|Venerated in||Roman Catholic Church Eastern Orthodox Church|
|Major shrine||Basilica of Saint Marinus|
|Attributes||Depicted as a bearded layman with a stonemason's hammer; also depicted as a young deacon with a hammer; depicted serving as a deacon to Saint Leo the Great or Gaudentius of Rimini; two oxen near him.|
Tradition holds that he was a stonemason by trade who came from the island of Arba (today Rab), on the other side of the Adriatic Sea (in what is now part of modern-day Croatia, then part of the Roman Empire), fleeing persecution for his Christian beliefs in the Diocletianic Persecution. Still known only by the single name Marinus (lit. of the sea), he became a Deacon, and was ordained by Gaudentius, the Bishop of Rimini; later, he was recognised and accused by an insane woman of being her estranged husband, so he quickly fled to Monte Titano to build a chapel-monastery and live as a hermit. There he built a chapel and monastery. Another version of the story says that he began preaching to Christian slaves at Rimini, but soon became distracted from the evil of the world. Marinus decided to seclude himself on Mount Titano, living the life of a hermit in holy contemplation. As Marinus's reputation for his sanctity grew, others started to follow him there, until finally a lady from Rimini and the owner of Mount Titano decided to gift him the mountain.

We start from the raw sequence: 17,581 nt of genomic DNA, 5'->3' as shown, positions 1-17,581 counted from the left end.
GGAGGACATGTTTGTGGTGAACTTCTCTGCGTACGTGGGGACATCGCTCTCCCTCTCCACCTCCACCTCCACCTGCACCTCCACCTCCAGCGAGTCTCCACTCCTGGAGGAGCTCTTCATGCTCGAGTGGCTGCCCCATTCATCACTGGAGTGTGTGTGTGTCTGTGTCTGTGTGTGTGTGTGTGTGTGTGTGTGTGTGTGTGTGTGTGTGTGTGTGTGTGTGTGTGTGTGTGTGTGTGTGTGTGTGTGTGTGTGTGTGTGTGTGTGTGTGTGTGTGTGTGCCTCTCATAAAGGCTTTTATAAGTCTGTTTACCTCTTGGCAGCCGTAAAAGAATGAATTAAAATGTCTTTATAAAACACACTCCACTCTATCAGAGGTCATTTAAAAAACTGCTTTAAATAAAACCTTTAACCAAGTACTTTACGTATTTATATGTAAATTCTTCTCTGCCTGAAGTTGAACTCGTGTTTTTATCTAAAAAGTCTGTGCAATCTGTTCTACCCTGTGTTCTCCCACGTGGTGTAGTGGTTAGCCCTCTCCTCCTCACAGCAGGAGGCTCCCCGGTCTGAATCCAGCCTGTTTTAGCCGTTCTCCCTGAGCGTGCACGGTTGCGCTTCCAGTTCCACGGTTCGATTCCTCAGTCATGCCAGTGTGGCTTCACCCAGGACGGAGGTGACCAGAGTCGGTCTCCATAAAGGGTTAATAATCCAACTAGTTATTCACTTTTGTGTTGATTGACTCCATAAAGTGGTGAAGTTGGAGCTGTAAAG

Marinus was canonised as a saint, and later, the State of San Marino grew up from the centre created by the monastery. His feast day/memorial day is 3 September, commemorating the day, in 301, when he founded what became known as San Marino, which is also the state's national holiday. He is venerated in the Roman Catholic and Eastern Orthodox faiths.
According to legend, he died in the winter of 366 and his last words were: "Relinquo vos liberos ab utroque homine" ("I leave you free from both men"). This somewhat mysterious phrase is most likely to refer to the two "men" from whose oppressive power Saint Marinus had decided to separate himself, becoming a hermit on Mount Titano: respectively the Emperor and the Pope. This affirmation of freedom (first and foremost fiscal franchise) from both the Empire and the Papal States, however legendary, has always been the inspiration of the tiny republic.
- Radovan Radovinovič, The Croatian Adriatic Tourist Guide, pg. 127, Zagreb (1999), ISBN 953-178-097-8
- Hamilton, J. Arnott. "The republic of san marino." The Scottish Geographical Magazine 39.4 (1923): 244-245.
- "The Republic of San Marino", William Miller, The American Historical Review, Vol. 6, No. 4 (July 1901), pages 633–649. Link to journal. Link to copy of paper.
- Edwards, Adrian, and Chris Michaelides. San Marino. Vol. 188. Abc-Clio Incorporated, 1996, 19.
- Saints of September 4: Marinus of San Marino, Hermit Deacon (on this website, September 4 is incorrectly indicated as Saint Marinus' day)
- Patron Saints Index: Saint Marinus
- ‹See Tfd›(in Italian) San Marino